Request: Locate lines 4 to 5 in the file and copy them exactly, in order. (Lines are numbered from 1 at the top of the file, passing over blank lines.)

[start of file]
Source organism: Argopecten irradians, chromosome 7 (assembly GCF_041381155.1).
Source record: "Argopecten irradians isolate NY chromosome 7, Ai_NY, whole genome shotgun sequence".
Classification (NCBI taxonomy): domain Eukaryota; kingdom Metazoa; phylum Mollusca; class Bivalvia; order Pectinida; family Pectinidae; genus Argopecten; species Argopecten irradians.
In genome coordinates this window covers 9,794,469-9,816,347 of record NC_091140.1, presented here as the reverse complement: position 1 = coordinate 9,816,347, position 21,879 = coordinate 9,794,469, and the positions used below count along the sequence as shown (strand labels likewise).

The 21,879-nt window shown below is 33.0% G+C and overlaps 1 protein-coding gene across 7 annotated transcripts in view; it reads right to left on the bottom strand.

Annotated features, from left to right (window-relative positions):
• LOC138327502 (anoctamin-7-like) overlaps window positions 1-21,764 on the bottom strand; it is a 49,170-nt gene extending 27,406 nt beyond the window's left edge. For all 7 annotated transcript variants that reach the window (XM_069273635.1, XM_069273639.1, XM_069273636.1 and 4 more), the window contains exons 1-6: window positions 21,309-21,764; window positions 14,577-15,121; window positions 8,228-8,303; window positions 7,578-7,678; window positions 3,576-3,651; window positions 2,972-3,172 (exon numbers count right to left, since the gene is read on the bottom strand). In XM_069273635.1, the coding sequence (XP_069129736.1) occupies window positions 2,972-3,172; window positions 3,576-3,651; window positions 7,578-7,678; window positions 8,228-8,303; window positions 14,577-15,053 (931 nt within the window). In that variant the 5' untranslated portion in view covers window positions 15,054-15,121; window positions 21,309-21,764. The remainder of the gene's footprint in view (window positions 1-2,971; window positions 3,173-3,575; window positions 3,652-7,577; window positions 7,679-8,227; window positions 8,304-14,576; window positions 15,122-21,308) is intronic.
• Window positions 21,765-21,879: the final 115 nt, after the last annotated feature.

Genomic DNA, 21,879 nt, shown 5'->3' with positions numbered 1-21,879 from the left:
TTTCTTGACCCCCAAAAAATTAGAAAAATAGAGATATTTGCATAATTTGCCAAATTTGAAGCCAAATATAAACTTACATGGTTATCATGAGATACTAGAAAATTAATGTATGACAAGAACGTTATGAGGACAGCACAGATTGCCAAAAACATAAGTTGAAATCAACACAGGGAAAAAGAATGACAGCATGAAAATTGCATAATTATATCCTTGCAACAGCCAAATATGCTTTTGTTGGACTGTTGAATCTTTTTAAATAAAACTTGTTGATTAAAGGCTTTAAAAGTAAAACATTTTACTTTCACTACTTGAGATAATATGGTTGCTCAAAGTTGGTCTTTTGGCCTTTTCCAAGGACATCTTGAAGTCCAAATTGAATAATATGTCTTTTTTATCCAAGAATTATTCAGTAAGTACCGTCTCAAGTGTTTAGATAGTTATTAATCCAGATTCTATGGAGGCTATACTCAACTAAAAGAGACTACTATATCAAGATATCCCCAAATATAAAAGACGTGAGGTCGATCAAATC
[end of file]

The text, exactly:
In genome coordinates this window covers 9,794,469-9,816,347 of record NC_091140.1, presented here as the reverse complement: position 1 = coordinate 9,816,347, position 21,879 = coordinate 9,794,469, and the positions used below count along the sequence as shown (strand labels likewise).

The 21,879-nt window shown below is 33.0% G+C and overlaps 1 protein-coding gene across 7 annotated transcripts in view; it reads right to left on the bottom strand.